GeorgeWAustin1

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Copied from [[Goodspeed's Northwestern Arkansas]], Biographical Appendix for Franklin County.
 
Copied from [[Goodspeed's Northwestern Arkansas]], Biographical Appendix for Franklin County.

Latest revision as of 15:58, 1 October 2007

<-- Back to Goodspeed's Bios (Franklin County, AR)

Copied from Goodspeed's Northwestern Arkansas, Biographical Appendix for Franklin County.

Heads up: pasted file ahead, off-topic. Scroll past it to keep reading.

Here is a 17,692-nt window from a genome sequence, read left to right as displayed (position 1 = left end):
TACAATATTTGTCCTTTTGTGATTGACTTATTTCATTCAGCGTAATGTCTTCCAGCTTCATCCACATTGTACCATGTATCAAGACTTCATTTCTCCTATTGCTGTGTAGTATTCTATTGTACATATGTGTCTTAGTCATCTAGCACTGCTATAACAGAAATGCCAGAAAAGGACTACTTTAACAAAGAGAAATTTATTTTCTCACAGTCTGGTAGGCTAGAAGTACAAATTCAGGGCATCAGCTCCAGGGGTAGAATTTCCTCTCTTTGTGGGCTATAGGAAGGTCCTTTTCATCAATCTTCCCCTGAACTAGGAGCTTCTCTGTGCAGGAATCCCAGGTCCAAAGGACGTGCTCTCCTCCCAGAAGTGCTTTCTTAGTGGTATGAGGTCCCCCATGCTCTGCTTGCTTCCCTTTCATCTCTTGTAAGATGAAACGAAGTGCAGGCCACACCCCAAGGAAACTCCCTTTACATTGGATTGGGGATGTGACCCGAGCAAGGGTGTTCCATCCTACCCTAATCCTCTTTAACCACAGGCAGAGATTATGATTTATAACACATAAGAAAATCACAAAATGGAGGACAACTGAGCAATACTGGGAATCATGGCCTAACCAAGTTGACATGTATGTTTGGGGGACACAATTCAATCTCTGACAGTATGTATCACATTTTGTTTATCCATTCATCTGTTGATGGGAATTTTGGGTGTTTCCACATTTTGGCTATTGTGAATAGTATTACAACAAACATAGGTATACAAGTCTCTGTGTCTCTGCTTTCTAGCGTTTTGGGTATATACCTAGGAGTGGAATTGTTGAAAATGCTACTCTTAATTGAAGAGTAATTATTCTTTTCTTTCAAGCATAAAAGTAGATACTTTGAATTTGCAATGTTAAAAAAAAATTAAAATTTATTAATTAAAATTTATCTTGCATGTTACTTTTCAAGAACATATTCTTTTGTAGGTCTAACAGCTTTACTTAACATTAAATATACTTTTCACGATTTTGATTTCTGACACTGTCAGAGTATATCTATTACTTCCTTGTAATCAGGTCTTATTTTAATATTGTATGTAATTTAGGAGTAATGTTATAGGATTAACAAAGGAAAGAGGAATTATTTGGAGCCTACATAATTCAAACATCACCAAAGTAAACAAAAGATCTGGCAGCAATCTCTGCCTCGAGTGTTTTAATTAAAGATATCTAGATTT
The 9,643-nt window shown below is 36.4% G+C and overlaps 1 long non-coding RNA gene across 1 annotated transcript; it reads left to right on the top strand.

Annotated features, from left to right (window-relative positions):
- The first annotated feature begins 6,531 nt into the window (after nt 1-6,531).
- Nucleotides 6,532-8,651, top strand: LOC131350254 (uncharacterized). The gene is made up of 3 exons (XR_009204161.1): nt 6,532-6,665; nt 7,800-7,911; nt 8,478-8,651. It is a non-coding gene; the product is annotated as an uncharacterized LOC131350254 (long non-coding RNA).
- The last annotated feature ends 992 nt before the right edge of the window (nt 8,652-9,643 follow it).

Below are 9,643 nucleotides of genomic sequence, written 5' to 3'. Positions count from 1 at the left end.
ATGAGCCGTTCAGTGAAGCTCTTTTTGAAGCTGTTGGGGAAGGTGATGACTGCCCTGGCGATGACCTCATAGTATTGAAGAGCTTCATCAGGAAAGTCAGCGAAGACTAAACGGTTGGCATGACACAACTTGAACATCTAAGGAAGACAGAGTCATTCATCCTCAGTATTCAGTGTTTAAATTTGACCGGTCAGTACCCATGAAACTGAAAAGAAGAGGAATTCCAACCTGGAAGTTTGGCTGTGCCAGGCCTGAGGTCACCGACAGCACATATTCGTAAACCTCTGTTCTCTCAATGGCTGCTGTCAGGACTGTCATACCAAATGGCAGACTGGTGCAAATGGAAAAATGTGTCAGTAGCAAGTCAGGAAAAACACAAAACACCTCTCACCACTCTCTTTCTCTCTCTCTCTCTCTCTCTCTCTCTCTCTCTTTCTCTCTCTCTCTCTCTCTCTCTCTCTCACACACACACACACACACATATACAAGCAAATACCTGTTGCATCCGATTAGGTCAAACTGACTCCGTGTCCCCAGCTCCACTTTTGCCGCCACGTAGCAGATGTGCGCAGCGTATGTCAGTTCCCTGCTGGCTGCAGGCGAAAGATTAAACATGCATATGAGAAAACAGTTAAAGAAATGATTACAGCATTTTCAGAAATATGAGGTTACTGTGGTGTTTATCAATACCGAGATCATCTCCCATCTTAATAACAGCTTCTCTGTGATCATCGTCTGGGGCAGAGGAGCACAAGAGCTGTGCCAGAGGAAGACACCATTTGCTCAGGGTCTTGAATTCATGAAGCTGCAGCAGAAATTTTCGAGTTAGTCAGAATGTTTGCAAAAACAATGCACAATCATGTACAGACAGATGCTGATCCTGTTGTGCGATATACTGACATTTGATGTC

George W. Austin was born in the State of New York on the 26th of May, 1849, and in 1851 removed with his parents to Central Illinois, and resided in different portions of the State until 1874. In 1865 he began learning the printing business, and has worked at that occupation in different capacities up to the present time. In 1874 he removed to Kentucky, and started a paper called the Ballard News, at Blandville, in Ballard County, and the following year removed to Northwest Missouri, and at the end of two years returned to Kentucky. In the spring of 1876 he came to Arkansas, and worked as foreman of the Western Immigrant, at Dardanelle, Yell County, for two years, removing from that town to Clinton, the county seat of Van Buren County, where he became foreman on the Clinton Banner. In 1880 he went to Little Rock, and took charge of the mechanical department of the True Democrat, a weekly paper, which was removed to Fort Smith and consolidated with the Fort Smith Independent, under the name of the Independent True Democrat. While at Fort Smith he was foreman consecutively of the Morning Herald, the Evening News and the Evening Times. Mr. Austin was the first compositor employed on the Fort Smith Journal, and worked there until the 1st of May, 1888, when he started the Altus Advance, which is a breezy and thriving little Democratic paper. While residing in Kentucky in 1874 he was married to Miss Leila C. Stom, who died August 16, 1882, while Mr. Austin was in Little Rock, leaving three children: Harry S., Willis, and Herbert, who died soon after his mother's death. Mr. Austin is a son of Aaron and Annie E. (Vanderkar) Austin, the former a native of York State, and a member of the religious sect of Quakers by rearing, but afterward became a member of the Methodist Church. He was a farmer, and died in Nodaway County, Mo. The mother died November 14, 1888.

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